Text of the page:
Everyone has 24 hours in a day, but some people work harder at maximizing their time than others. Nasdaq CEO Bob Greifeld, for instance, changes clothes in his car. Inventor Yoshiro Nakamatsu says his best ideas are formed underwater, so he uses a waterproof memo device to jot them down while submerged. Sociologist and entrepreneur Anna Akbari tries to reduce decision fatigue by eating the same breakfast and lunch every day.

If taking notes underwater is the system that makes you most efficient, that’s great. But for most of us, maximizing each day isn’t so much about shaving off a few minutes here or there, but focusing on the tasks that have the biggest impact.

Here are three systems for truly using your time to the fullest, no car-changing required.

The Most Important Task (MIT) method

Just because every item on your to-do list has its own bullet point doesn’t mean they’re all of equal weight. But how to figure out which ones matter most?

Josh Kaufman, author of The Personal MBA, uses what he calls the Most Important Task (MIT) method to figure out which tasks take precedence over all others.

At the beginning of each day, create a list of between two and three MITs by asking yourself what things, if you get them done today, will make the biggest difference. Write only those tasks on your MIT list, which you should keep separate from your general to-do list.

Tackle your MIT list during your prime hours , and give yourself permission to avoid interruptions or distractions that will interrupt your flow. You can even combine it with Parkinson’s Law (“Work expands to fill the time available for its completion”) and set a self-imposed deadline to keep you on track.

The Impact Matrix

As helpful as the MIT method can be, entrepreneurs often have several competing projects or ideas all vying for our attention, and it’s not always obvious which one we should pursue.

To help myself prioritize, I use a simple formula: Impact = scale x improvements. By scale, I mean metrics like customers, users, money, savings, etc. Improvements, of course, refer to improvements.

With this in mind, I make a four-box matrix, which you can access here . Label the rows “small improvement” and “big improvement,” and the columns “small number” and “large number.” This leaves you with four boxes.

Box A (small improvement, small number): Box A houses tasks that are low-risk, but also low-return. Even so, they do have a time and a place: At my company, Jotform, we start new hires off with “Box A” projects, like fixing minor bugs, while they get the hang of things. That said, most of us should avoid sinking too much time on Box A.

Box B (small number, big improvement): Box B tasks are my least favorite. These are projects that are incredibly resource-intensive but serve very little purpose. Say you’re a designer, and you pour tons of time into creating a UI feature that only applies to 1 percent of users. Sure, maybe a handful of people find it useful, but you’ve also added lots of complexity to the UI, which is a net negative. Avoid Box B tasks whenever possible.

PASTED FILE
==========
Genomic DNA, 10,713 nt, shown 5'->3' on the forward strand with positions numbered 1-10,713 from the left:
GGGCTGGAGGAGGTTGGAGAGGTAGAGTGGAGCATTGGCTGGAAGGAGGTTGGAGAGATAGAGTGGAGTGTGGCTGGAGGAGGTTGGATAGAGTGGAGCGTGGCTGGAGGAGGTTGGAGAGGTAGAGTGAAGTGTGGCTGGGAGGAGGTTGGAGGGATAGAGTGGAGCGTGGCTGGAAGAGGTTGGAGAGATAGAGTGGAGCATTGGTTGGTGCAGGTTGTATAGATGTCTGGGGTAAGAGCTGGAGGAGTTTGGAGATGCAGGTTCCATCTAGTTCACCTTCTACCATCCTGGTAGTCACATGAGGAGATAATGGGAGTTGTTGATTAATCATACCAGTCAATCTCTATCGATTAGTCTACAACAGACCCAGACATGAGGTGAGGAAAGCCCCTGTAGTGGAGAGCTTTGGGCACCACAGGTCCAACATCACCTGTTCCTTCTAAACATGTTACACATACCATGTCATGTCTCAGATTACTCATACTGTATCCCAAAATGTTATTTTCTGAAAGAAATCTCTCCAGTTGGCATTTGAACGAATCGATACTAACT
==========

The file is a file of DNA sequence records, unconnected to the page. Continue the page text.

Box C (large number, small improvement): Box C tasks are those that are relatively easy to implement but have a sizable impact. At Jotform, we regularly release small tweaks and improvements that make our users’ lives easier.

Box D (large number, big improvement): Box D tasks have it all. This quadrant represents a heavy lift that pays major dividends, be it a product release, a redesign or something else entirely. For example, at Jotform, we recently implemented a new HR system that positively impacts all 250 of our employees, enabling them for the first time to quickly and easily access key info. Sure, 250 doesn’t sound like a huge number, but because it represents 100 percent of our workforce, it’s definitely a Box D-worthy win.

The Eisenhower Matrix

The matrix I describe above can help discern which projects will have the most impact. But beyond scale and improvements, there’s another crucial metric to consider: Urgency.

Former President Dwight Eisenhower was known for focusing on importance and urgency when it came to prioritizing his actions. It was from this rationale that the Eisenhower Matrix was born.

Before you even draw out the matrix, take a minute to consider your parameters, suggest Ellen Auster and Shannon Auster-Weiss in a piece for Harvard Business Review. How do you define “importance?”? (Your impact matrix could be of help here.) Next, think about what “urgency” means to you. Does a project have a deadline? Has a client made a timely request? Think about the consequences of doing the task promptly, or delaying it.

Now you’re ready to create the matrix. Use the upper right corner to write tasks that are both important and urgent. These are high-priority tasks that need to be done now. In the upper left corner, write tasks that are important, but not urgent. Because these tasks are at risk of being postponed indefinitely, it’s a good idea to schedule a specific time to deal with them. As Auster and Auster-Weiss caution, “if these items are ignored, they will change from simmering on the back-burner to boiling over.”

The lower right corner is for less important but urgent tasks. Getting them done might be helpful to someone else on your team, and they’re a surefire way to knock some nagging items off your to-do list. Finally, there are the lowest-priority tasks; those which are less important and less urgent. If possible, eliminate any that are outdated or no longer useful. Think about the consequences of postponing them, or if ticking them off will result in a quick win.

There are plenty of kooky ways that people use to save time. But if you really want to get the most out of your 24 hours, you have to figure out what matters most, and start with that

By Aytekin Tank

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